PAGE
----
MANILA – Security forces have seized some 79 million pesos (S$2.2 million) worth of cash and cheques from Muslim militants still holed up in the southern city of Marawi, in the war-torn southern island group of Mindanao.

Lieutenant-Colonel Jo-Ar Herrera, spokesman of Joint Task Force Marawi, told reporters on Tuesday (June 6) that 52 million pesos in cash and 27 million pesos worth of cheques were found on Monday inside a vault in Marawi’s Mapandi district, where clashes continue more than two weeks after some 500 militants attacked Marawi.

The vault was inside a house guarded by a machine gun nest and snipers.

“This shows that (the militants) are well-connected. They have supporters, they have sympathisers, with funding from international terrorist organisations,” said Lt-Col Herrera.

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But it was not clear where the money came from, or whether the insurgents had it already stashed before their assault on Marawi.

Hundreds of fighters, mostly from the Maute group, which has pledged allegiance to the ultra-radical Islamic State in Iraq and Syria (ISIS), seized large parts of Marawi on May 23, after a botched raid on a suspected hideout of Isnilon Hapilon, the designated head of ISIS in South-east Asia.

Security forces seized 52 million pesos in cash and 27 million pesos worth of cheques from a vault in Marawi’s Mapandi district. PHOTO: PHILIPPINE DAILY INQUIRER/ ASIA NEWS NETWORK

Dozens of foreigners from Indonesia, Malaysia, India, Saudi Arabia, Chechnya and Morocco are believed to be fighting with the militants.

Security officials said earlier the insurgents were prepared for a drawn-out siege of Marawi, as they had recovered weapons, ammunition and food provisions hidden in mosques, tunnels and basements all over the city.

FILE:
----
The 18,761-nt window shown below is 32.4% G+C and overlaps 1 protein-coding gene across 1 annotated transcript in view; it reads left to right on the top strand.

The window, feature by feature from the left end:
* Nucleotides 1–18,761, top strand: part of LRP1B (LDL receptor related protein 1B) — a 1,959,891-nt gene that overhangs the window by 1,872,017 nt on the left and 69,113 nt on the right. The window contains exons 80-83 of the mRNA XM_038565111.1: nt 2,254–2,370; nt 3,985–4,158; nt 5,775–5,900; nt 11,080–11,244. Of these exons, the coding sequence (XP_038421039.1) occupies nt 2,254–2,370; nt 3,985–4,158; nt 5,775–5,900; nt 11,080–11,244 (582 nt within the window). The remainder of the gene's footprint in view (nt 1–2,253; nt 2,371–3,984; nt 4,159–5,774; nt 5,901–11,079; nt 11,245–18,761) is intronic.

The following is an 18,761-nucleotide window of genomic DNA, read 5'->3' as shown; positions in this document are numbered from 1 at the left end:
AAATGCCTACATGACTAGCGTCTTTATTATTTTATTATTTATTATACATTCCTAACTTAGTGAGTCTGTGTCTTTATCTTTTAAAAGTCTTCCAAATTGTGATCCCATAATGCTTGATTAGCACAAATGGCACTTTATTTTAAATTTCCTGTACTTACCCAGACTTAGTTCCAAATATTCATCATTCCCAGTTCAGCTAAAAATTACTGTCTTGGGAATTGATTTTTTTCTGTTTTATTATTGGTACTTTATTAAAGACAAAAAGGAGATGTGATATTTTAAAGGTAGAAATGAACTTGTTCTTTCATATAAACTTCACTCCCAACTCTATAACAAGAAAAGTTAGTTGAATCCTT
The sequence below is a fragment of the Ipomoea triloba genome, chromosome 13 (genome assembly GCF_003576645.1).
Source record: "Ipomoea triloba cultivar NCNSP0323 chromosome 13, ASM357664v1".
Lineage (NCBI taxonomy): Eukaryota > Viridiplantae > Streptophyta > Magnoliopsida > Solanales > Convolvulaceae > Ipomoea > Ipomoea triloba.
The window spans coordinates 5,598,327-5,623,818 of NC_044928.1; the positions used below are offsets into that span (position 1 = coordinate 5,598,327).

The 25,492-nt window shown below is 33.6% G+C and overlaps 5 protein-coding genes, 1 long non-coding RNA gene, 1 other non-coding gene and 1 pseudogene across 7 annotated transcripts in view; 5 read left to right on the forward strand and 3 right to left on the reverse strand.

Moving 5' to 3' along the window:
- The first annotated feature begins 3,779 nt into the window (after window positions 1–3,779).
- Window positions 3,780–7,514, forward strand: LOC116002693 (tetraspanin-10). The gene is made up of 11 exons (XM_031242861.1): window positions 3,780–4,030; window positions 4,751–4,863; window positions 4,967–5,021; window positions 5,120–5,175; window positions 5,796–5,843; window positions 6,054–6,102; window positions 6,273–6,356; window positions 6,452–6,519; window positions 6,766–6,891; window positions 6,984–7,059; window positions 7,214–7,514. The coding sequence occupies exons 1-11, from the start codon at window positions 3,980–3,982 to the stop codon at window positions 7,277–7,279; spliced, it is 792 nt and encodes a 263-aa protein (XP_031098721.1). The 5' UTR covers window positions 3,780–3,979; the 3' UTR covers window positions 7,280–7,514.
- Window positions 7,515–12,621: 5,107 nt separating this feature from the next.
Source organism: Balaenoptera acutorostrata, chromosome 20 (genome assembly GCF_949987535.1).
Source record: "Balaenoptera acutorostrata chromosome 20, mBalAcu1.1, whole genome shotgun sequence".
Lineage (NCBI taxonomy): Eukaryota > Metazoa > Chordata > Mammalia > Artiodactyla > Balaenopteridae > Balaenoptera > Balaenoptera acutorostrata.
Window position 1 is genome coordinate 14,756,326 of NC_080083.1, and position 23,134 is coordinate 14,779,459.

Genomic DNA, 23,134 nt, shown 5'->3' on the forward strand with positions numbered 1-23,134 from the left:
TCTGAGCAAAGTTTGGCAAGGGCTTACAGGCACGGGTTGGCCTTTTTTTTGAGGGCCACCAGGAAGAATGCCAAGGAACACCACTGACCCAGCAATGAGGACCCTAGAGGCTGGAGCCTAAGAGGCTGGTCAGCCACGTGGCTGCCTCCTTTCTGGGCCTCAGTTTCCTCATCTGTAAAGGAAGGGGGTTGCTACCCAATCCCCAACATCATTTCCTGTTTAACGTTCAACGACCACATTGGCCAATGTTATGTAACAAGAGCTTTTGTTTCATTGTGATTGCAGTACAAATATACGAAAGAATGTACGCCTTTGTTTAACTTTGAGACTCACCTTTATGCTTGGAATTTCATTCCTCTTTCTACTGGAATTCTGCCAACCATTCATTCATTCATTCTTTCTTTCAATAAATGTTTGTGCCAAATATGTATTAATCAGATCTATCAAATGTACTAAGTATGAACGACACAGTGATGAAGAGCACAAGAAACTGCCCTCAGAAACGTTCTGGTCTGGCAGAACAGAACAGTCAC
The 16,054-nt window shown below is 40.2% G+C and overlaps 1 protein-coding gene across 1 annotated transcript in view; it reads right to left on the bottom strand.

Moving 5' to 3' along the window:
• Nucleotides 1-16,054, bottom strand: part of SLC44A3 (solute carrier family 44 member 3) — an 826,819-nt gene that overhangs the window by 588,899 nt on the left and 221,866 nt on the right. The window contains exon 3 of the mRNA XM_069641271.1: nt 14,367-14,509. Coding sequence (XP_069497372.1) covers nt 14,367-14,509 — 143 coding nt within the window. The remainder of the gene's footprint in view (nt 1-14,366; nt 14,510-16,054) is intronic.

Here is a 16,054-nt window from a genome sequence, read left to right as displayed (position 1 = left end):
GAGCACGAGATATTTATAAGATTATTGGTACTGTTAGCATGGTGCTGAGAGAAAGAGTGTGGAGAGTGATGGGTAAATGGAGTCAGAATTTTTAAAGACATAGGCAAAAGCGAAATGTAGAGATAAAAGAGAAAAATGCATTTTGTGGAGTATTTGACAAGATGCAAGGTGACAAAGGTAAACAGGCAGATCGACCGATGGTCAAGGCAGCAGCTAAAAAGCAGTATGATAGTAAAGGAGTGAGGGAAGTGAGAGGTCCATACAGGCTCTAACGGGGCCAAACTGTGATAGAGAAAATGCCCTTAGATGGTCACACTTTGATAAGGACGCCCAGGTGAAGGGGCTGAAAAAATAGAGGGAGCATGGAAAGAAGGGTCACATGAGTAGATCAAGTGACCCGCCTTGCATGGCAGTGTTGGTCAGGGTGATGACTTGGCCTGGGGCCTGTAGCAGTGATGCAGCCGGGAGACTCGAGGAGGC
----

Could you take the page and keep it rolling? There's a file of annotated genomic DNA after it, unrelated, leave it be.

Major Rowan Rimas, an operations officer of the Philippine Marines, said the money could not have been left behind by fleeing civilians.

“If it belonged to the owner of the house, he would not have left it there. There were no more vehicles in the house,” he said.

Images showed the cash bundled in 1,000-peso denomination, neatly wrapped in plastic, while many of the cheques had “cash” written as recipients.

Asked if the money could have come from three banks in Marawi that the militants ransacked in the early days of the fighting, Lt-Col Herrera said the matter was being investigated.

President Rodrigo Duterte has vowed to clear Marawi of all militants and end the siege this week.

Security officials, however, were not committing to any deadline, as ground troops engage in pitched battles against a highly mobile, well-stocked enemy that is more familiar with the terrain.

Local officials, meanwhile, are focusing on rescuing civilians still trapped in districts still held by the militants.

A four-hour ceasefire to evacuate residents was marred by gunfire on Sunday, leaving hundreds of civilians who had hoped to flee the fighting stuck in their homes.

Brigadier-General Restituto Padilla, the military spokesman, said 1,467 civilians had been rescued so far, and that 500 to 600 still trapped were already low on food and water.

Officials reported that 120 militants have so far been killed, while 38 soldiers have died.

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